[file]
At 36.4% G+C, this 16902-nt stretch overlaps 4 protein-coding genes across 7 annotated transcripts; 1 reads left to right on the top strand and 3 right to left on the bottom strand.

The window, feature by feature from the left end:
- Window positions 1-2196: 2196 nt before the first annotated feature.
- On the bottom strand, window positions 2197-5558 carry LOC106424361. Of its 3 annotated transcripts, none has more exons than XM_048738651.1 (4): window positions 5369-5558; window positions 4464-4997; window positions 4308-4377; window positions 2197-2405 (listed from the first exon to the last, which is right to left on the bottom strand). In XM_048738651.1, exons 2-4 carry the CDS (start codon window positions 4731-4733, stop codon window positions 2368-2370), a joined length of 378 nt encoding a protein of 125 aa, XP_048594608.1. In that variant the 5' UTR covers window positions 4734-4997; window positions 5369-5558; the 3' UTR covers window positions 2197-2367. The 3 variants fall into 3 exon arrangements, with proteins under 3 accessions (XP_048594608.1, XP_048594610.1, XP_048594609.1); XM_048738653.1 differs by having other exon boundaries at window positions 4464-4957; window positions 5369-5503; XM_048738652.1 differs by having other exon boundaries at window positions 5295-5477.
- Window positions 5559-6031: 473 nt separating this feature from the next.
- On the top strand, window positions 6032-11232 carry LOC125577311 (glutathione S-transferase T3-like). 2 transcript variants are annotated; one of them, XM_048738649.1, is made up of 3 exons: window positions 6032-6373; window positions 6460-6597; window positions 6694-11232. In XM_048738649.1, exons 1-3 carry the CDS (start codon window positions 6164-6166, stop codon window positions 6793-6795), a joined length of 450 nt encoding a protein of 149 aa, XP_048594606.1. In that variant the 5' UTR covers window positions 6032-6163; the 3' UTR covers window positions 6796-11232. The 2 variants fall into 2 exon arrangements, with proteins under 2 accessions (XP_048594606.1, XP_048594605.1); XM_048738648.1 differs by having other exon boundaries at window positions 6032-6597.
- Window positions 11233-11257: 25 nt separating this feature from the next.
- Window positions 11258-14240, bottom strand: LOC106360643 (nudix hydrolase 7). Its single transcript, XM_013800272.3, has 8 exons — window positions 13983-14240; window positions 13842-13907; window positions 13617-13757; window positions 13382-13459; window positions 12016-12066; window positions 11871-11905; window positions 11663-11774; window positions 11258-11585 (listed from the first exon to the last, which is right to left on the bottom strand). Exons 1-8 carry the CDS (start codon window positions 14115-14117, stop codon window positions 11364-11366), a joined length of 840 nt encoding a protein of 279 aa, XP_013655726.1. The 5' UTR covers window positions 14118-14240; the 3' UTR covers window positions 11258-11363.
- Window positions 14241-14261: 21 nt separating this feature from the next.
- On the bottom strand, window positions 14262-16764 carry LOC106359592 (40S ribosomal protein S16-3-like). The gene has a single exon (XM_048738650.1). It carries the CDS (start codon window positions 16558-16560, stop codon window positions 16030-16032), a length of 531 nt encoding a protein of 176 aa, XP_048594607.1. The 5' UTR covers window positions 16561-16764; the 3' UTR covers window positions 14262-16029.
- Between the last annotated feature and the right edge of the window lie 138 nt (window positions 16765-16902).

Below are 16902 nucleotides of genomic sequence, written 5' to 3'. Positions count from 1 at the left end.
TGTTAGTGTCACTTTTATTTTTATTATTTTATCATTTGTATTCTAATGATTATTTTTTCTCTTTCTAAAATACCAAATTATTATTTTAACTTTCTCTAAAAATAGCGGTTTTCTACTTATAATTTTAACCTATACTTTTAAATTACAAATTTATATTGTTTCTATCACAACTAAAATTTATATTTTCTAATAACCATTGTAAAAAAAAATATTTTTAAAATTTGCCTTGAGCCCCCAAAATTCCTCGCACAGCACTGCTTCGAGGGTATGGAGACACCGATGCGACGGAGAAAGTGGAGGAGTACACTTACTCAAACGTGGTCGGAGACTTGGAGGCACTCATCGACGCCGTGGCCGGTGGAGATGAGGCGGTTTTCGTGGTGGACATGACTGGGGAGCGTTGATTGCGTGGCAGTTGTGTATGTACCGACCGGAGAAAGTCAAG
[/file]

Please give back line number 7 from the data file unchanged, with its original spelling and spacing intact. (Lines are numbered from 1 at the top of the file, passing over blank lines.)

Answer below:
- Window positions 11233-11257: 25 nt separating this feature from the next.